The Bitter Season Summary

Tami Hoag

The Bitter Season

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The Bitter Season Summary

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The fifth novel in the Kovac & Liska series, The Bitter Season (2016) is a mystery crime thriller written by New York Times best-selling author Tami Hoag. Set in Minneapolis during wintertime, the story follows homicide detective Sam Kovac and his longtime partner Nikki Liska, who have finally gone separate professional ways. When a college professor is brutally murdered by a home invader, Kovac investigates the crime with his new partner, Michael Taylor. As Nikki relocates to join a cold-case unit, she becomes embroiled in a twenty-five-year-old murder mystery that ends up connected to Kovac’s own investigation. The Bitter Season has been called “a dark, gritty thriller” by Booklist, a “tense psychological thriller” by Kirkus Reviews, and “riveting, enthralling, suspenseful, and fast-paced” by Manhattan Book Review.

Bitter cold has descended on Minneapolis. Diminutive detective Nikki Liska wants to spend more time with her two teenage sons, Kyle and RJ, so she’s decided to stop working as a homicide detective. She’s parted from her longtime partner, Detective Sam Kovac, in order to work a desk job at a cold-case unit. But Nikki is restless in her new job; she finds the paperwork boring and misses the adrenaline rush of tracking down murderers.

The first file Nikki comes across is a twenty-five-year-old cold case involving the murder of Ted Duffy, a family man, community leader, and decorated sex crimes detective who was shot in his backyard. Nikki presses Duffy’s family for information, but they are reluctant to relive the horrifying event. She’s stonewalled by Duffy’s family and friends at every turn, which irritates her and stunts the investigation. Nikki meets Duffy’s widow, Barbie, who later married Duffy’s twin brother. When Barbie is unwilling to rehash the details of Duffy’s death, Nikki has no leads to go on.

Meanwhile, Kovac has taken on a sensational double-homicide that has gained national media attention. An East Asian studies professor named Lucien Chamberlain and his wealthy wife, Sondra, have been brutally slaughtered with a ceremonial Japanese samurai sword and nunchucks taken from Lucien’s antique collection. Since Chamberlain was a cruel, misogynistic egomaniac, there’s no shortage of suspects. Even Chamberlain’s grown children detest him and blame him for their countless afflictions. Son Charlie Chamberlain can’t cope with his obsessive-compulsive disorder or his father’s unrealistic expectations. Daughter Diana Chamberlain suffers manic depression and nymphomania. As Kovac interrogates countless suspects, he can’t help but think about how much he misses Nikki and wonder how much farther in the case he would be with her at his side. Taking Nikki’s place is Michael Taylor, a handsome rookie detective who proves to be in over his head.

As the two cases progress, it becomes clear that Kovac and Nikki are investigating two crimes that are inextricably linked. Nikki discovers that Duffy has a long-lost foster child named Evi Burke, who was returned to the adoption agency after Duffy’s death and currently works as a social worker. Kovac discovers that Diana was having an affair with Ken Sato, one of Chamberlain’s rivals in the Asian studies department. Other suspects Nikki questions include a shady handyman working on the Chamberlain household, as well as librarian Jennifer Duffy, Duffy’s soft and sensitive daughter who wants nothing to do with her father’s murder. As for Kovac, he interrogates Duffy’s bigoted neighbor, Donald Nilsen, who seethes with resentment over the case being reopened. It turns out Ted Duffy sexually molested Evi Burke when she was sixteen, impregnating her in the process. As an act of vengeance, Evi and her boyfriend Jeremy Nilsen conspired to kill Ted Duffy.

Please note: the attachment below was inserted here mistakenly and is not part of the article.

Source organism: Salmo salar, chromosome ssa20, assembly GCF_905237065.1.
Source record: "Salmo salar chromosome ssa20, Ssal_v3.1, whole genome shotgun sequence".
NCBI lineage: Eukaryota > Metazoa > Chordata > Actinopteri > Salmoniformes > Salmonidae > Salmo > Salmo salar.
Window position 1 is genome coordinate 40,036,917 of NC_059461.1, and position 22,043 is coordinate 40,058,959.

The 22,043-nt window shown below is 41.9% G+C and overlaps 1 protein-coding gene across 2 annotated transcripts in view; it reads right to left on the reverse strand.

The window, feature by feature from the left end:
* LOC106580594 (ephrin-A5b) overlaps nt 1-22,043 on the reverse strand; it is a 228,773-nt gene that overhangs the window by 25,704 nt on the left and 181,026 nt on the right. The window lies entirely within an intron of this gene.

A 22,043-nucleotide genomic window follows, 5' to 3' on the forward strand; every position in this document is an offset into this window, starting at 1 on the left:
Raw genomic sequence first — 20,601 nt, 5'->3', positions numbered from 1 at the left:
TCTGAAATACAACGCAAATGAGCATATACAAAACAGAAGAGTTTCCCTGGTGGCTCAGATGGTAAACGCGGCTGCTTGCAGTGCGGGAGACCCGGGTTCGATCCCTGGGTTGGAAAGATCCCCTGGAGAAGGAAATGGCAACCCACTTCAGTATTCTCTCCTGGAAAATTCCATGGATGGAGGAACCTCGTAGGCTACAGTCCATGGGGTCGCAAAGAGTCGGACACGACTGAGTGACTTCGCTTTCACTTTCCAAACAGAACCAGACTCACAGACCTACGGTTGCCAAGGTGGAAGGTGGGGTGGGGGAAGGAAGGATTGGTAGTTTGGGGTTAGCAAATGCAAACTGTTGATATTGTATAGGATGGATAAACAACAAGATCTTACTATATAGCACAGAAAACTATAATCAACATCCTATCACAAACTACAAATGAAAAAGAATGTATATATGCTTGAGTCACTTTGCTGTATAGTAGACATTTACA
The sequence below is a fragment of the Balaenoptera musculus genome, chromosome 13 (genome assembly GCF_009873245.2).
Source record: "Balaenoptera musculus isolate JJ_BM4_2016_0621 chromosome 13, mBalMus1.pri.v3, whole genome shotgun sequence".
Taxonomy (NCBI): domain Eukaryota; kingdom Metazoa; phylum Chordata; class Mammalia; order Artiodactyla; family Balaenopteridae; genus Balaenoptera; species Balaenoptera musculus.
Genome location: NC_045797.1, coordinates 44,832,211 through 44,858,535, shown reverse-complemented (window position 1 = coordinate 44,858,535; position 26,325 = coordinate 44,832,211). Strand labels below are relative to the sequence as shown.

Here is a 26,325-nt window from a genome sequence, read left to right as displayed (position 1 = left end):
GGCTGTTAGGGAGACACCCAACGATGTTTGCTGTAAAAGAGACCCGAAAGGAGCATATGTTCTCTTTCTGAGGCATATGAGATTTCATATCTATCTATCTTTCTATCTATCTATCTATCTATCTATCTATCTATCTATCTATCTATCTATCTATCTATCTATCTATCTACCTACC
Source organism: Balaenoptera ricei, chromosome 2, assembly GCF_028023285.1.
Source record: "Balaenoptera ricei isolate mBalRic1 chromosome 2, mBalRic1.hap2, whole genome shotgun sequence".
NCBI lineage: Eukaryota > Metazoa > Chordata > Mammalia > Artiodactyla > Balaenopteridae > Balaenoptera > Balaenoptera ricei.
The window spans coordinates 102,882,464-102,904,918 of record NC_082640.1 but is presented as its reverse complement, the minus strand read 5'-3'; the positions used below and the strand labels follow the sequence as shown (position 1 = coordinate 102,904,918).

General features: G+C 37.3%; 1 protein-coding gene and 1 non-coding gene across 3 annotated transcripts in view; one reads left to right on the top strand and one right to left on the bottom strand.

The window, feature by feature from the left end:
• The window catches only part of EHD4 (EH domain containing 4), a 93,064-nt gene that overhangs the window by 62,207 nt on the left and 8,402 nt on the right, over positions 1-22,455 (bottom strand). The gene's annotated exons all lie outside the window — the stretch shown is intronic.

In another twisty coincidence, it turns out that Evi is not only Ted Duffy’s foster child, but also Charlie Chamberlain’s biological mother. Evi grew up, gave birth to Charlie, then put him up for adoption. When Charlie discovered this, he vowed to not only exact revenge on the abusive Lucien Chamberlain, but to “close the circle” brought about by Evi all those years before. Charlie murdered his sister, Diana, by eviscerating her body and cutting her head off. Charlie also murdered Ken Sato, stuffing his decapitated head in the trunk of his car next to Diana’s corpse.

Charlie violently confronts Evi at her house, threatening her five-year-old daughter, Mia, by placing the blade of the samurai sword to the little girl’s throat. Charlie also attacks Evi’s husband, Eric, slashing his face and cutting out one of his eyeballs. Charlie then admits that he isn’t there to kill Evi or Mia, but to have Evi kill him instead. “She brought him into the world, she would take him out.” Charlie is ultimately confronted by Nikki at Evi’s house. Nikki storms in just as Charlie is about to slit Mia’s throat in front of Evi’s eyes, and proceeds to get into a tussle with Charlie. After Nikki breaks Charlie’s nose with her knee, Charlie turns the knife on himself and plunges the blade into his stomach. Charlie bleeds out as Kovac arrives at the scene and jokingly consoles Nikki. Both cases are successfully closed.

Tami Hoag is the American author of several series, including Oak Knoll, Elena Estes, Deer Lake, Doucet, Hennessey, Quaid Horses, and the Rainbow Chasers. She has also written numerous standalone novels, including Cold Cold Heart, Kill the Messenger, Dark Paradise, The Last White Knight, Still Waters, Taken by Storm, Heart of Dixie, Sarah’s Sin, Mismatch, and McKnight in Shining Armor. Hoag has had thirteen consecutive New York Times best sellers. The Bitter Season is preceded by Ashes to Ashes, Dust to Dust, Prior Bad Acts, The 1st Victim, and The 9th Girl.